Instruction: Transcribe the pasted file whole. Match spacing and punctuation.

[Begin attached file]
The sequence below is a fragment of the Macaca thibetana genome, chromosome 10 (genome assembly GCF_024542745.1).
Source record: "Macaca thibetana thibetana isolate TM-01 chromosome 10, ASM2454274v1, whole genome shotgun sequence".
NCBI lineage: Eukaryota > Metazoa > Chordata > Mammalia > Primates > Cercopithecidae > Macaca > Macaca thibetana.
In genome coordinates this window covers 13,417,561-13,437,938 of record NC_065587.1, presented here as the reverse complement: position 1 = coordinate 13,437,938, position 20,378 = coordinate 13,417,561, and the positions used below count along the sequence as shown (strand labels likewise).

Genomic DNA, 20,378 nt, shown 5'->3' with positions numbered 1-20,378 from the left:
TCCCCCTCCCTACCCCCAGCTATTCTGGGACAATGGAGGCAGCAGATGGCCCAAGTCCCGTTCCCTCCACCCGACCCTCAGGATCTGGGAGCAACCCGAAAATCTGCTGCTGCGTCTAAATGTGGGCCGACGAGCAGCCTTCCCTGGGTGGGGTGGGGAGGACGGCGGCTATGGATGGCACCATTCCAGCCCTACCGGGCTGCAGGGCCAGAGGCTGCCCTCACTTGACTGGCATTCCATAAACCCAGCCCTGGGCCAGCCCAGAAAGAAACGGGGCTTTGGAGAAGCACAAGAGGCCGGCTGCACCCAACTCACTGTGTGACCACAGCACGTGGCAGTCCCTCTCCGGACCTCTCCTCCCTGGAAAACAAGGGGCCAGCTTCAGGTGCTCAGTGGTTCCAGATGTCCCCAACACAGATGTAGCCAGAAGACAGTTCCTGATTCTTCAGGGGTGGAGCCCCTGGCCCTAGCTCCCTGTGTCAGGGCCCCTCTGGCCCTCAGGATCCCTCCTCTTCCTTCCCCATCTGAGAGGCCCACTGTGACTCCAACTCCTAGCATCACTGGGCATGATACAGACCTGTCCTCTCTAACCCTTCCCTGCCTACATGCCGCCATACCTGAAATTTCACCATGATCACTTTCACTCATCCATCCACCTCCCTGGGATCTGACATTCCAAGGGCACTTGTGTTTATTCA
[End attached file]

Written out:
The sequence below is a fragment of the Macaca thibetana genome, chromosome 10 (genome assembly GCF_024542745.1).
Source record: "Macaca thibetana thibetana isolate TM-01 chromosome 10, ASM2454274v1, whole genome shotgun sequence".
NCBI lineage: Eukaryota > Metazoa > Chordata > Mammalia > Primates > Cercopithecidae > Macaca > Macaca thibetana.
In genome coordinates this window covers 13,417,561-13,437,938 of record NC_065587.1, presented here as the reverse complement: position 1 = coordinate 13,437,938, position 20,378 = coordinate 13,417,561, and the positions used below count along the sequence as shown (strand labels likewise).

Genomic DNA, 20,378 nt, shown 5'->3' with positions numbered 1-20,378 from the left:
TCCCCCTCCCTACCCCCAGCTATTCTGGGACAATGGAGGCAGCAGATGGCCCAAGTCCCGTTCCCTCCACCCGACCCTCAGGATCTGGGAGCAACCCGAAAATCTGCTGCTGCGTCTAAATGTGGGCCGACGAGCAGCCTTCCCTGGGTGGGGTGGGGAGGACGGCGGCTATGGATGGCACCATTCCAGCCCTACCGGGCTGCAGGGCCAGAGGCTGCCCTCACTTGACTGGCATTCCATAAACCCAGCCCTGGGCCAGCCCAGAAAGAAACGGGGCTTTGGAGAAGCACAAGAGGCCGGCTGCACCCAACTCACTGTGTGACCACAGCACGTGGCAGTCCCTCTCCGGACCTCTCCTCCCTGGAAAACAAGGGGCCAGCTTCAGGTGCTCAGTGGTTCCAGATGTCCCCAACACAGATGTAGCCAGAAGACAGTTCCTGATTCTTCAGGGGTGGAGCCCCTGGCCCTAGCTCCCTGTGTCAGGGCCCCTCTGGCCCTCAGGATCCCTCCTCTTCCTTCCCCATCTGAGAGGCCCACTGTGACTCCAACTCCTAGCATCACTGGGCATGATACAGACCTGTCCTCTCTAACCCTTCCCTGCCTACATGCCGCCATACCTGAAATTTCACCATGATCACTTTCACTCATCCATCCACCTCCCTGGGATCTGACATTCCAAGGGCACTTGTGTTTATTCA